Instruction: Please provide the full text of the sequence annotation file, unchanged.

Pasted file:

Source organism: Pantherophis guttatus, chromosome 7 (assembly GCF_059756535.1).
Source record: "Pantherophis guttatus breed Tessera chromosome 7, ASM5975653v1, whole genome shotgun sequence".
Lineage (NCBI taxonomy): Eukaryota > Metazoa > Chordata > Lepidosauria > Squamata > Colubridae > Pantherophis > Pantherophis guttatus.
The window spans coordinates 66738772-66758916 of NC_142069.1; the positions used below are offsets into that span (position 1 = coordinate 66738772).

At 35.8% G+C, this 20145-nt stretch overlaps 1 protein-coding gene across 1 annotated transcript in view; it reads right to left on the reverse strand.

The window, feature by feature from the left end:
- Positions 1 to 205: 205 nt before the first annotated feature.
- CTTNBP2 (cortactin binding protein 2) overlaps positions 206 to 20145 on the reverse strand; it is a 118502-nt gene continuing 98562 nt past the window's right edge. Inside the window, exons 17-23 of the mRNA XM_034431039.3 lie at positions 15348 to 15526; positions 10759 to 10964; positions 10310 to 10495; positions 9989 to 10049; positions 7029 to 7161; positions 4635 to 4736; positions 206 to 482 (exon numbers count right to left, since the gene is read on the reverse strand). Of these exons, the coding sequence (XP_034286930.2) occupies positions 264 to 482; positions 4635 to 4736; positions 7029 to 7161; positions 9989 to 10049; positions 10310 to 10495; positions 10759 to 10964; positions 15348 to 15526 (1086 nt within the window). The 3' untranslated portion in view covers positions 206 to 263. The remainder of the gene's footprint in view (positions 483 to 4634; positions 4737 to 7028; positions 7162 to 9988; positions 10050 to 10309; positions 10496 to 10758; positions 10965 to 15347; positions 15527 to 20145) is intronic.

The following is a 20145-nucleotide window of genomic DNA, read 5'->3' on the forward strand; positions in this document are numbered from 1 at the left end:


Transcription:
Source organism: Pantherophis guttatus, chromosome 7 (assembly GCF_059756535.1).
Source record: "Pantherophis guttatus breed Tessera chromosome 7, ASM5975653v1, whole genome shotgun sequence".
Lineage (NCBI taxonomy): Eukaryota > Metazoa > Chordata > Lepidosauria > Squamata > Colubridae > Pantherophis > Pantherophis guttatus.
The window spans coordinates 66738772-66758916 of NC_142069.1; the positions used below are offsets into that span (position 1 = coordinate 66738772).

At 35.8% G+C, this 20145-nt stretch overlaps 1 protein-coding gene across 1 annotated transcript in view; it reads right to left on the reverse strand.

The window, feature by feature from the left end:
- Positions 1 to 205: 205 nt before the first annotated feature.
- CTTNBP2 (cortactin binding protein 2) overlaps positions 206 to 20145 on the reverse strand; it is a 118502-nt gene continuing 98562 nt past the window's right edge. Inside the window, exons 17-23 of the mRNA XM_034431039.3 lie at positions 15348 to 15526; positions 10759 to 10964; positions 10310 to 10495; positions 9989 to 10049; positions 7029 to 7161; positions 4635 to 4736; positions 206 to 482 (exon numbers count right to left, since the gene is read on the reverse strand). Of these exons, the coding sequence (XP_034286930.2) occupies positions 264 to 482; positions 4635 to 4736; positions 7029 to 7161; positions 9989 to 10049; positions 10310 to 10495; positions 10759 to 10964; positions 15348 to 15526 (1086 nt within the window). The 3' untranslated portion in view covers positions 206 to 263. The remainder of the gene's footprint in view (positions 483 to 4634; positions 4737 to 7028; positions 7162 to 9988; positions 10050 to 10309; positions 10496 to 10758; positions 10965 to 15347; positions 15527 to 20145) is intronic.

The following is a 20145-nucleotide window of genomic DNA, read 5'->3' on the forward strand; positions in this document are numbered from 1 at the left end: